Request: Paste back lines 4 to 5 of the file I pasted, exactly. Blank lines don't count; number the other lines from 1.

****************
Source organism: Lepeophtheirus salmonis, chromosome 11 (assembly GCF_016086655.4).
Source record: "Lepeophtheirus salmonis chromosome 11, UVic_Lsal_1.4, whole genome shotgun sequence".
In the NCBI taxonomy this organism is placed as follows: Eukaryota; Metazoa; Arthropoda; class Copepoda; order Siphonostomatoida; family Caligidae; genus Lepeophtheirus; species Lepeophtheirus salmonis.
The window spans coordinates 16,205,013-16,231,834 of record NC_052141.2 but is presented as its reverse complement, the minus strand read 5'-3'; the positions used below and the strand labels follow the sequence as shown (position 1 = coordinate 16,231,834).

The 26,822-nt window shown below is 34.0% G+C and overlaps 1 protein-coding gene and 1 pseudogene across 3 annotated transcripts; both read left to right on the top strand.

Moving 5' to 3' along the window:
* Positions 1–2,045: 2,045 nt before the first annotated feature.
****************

The window spans coordinates 16,205,013-16,231,834 of record NC_052141.2 but is presented as its reverse complement, the minus strand read 5'-3'; the positions used below and the strand labels follow the sequence as shown (position 1 = coordinate 16,231,834).

The 26,822-nt window shown below is 34.0% G+C and overlaps 1 protein-coding gene and 1 pseudogene across 3 annotated transcripts; both read left to right on the top strand.